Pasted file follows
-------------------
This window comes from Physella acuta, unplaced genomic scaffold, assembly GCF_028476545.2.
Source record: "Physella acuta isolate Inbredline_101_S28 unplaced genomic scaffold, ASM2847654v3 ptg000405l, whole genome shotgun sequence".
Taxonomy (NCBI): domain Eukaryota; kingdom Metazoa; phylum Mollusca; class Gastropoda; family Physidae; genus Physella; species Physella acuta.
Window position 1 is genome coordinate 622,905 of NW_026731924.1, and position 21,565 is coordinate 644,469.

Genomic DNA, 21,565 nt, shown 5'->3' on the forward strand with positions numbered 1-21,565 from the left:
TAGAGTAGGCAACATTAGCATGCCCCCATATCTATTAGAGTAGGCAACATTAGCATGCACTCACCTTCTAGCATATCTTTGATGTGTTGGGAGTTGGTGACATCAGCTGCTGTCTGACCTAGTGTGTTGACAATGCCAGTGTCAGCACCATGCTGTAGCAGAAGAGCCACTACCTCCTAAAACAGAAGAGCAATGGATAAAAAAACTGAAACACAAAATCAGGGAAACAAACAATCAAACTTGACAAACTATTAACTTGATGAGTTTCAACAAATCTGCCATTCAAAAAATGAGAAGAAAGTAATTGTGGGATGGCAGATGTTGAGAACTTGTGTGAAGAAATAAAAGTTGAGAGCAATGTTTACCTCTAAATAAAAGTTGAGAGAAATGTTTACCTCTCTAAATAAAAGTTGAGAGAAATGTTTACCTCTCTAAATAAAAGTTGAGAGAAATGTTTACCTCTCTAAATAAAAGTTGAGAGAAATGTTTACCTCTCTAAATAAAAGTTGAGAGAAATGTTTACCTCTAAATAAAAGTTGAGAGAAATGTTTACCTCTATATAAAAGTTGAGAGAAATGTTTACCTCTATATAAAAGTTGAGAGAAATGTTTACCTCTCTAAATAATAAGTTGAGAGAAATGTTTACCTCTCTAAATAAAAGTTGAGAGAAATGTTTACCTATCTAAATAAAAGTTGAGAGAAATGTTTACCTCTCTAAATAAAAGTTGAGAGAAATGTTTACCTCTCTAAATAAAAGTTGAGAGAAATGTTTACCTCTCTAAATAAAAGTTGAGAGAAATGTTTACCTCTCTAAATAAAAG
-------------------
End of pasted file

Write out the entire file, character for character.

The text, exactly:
This window comes from Physella acuta, unplaced genomic scaffold, assembly GCF_028476545.2.
Source record: "Physella acuta isolate Inbredline_101_S28 unplaced genomic scaffold, ASM2847654v3 ptg000405l, whole genome shotgun sequence".
Taxonomy (NCBI): domain Eukaryota; kingdom Metazoa; phylum Mollusca; class Gastropoda; family Physidae; genus Physella; species Physella acuta.
Window position 1 is genome coordinate 622,905 of NW_026731924.1, and position 21,565 is coordinate 644,469.

Genomic DNA, 21,565 nt, shown 5'->3' on the forward strand with positions numbered 1-21,565 from the left:
TAGAGTAGGCAACATTAGCATGCCCCCATATCTATTAGAGTAGGCAACATTAGCATGCACTCACCTTCTAGCATATCTTTGATGTGTTGGGAGTTGGTGACATCAGCTGCTGTCTGACCTAGTGTGTTGACAATGCCAGTGTCAGCACCATGCTGTAGCAGAAGAGCCACTACCTCCTAAAACAGAAGAGCAATGGATAAAAAAACTGAAACACAAAATCAGGGAAACAAACAATCAAACTTGACAAACTATTAACTTGATGAGTTTCAACAAATCTGCCATTCAAAAAATGAGAAGAAAGTAATTGTGGGATGGCAGATGTTGAGAACTTGTGTGAAGAAATAAAAGTTGAGAGCAATGTTTACCTCTAAATAAAAGTTGAGAGAAATGTTTACCTCTCTAAATAAAAGTTGAGAGAAATGTTTACCTCTCTAAATAAAAGTTGAGAGAAATGTTTACCTCTCTAAATAAAAGTTGAGAGAAATGTTTACCTCTCTAAATAAAAGTTGAGAGAAATGTTTACCTCTAAATAAAAGTTGAGAGAAATGTTTACCTCTATATAAAAGTTGAGAGAAATGTTTACCTCTATATAAAAGTTGAGAGAAATGTTTACCTCTCTAAATAATAAGTTGAGAGAAATGTTTACCTCTCTAAATAAAAGTTGAGAGAAATGTTTACCTATCTAAATAAAAGTTGAGAGAAATGTTTACCTCTCTAAATAAAAGTTGAGAGAAATGTTTACCTCTCTAAATAAAAGTTGAGAGAAATGTTTACCTCTCTAAATAAAAGTTGAGAGAAATGTTTACCTCTCTAAATAAAAG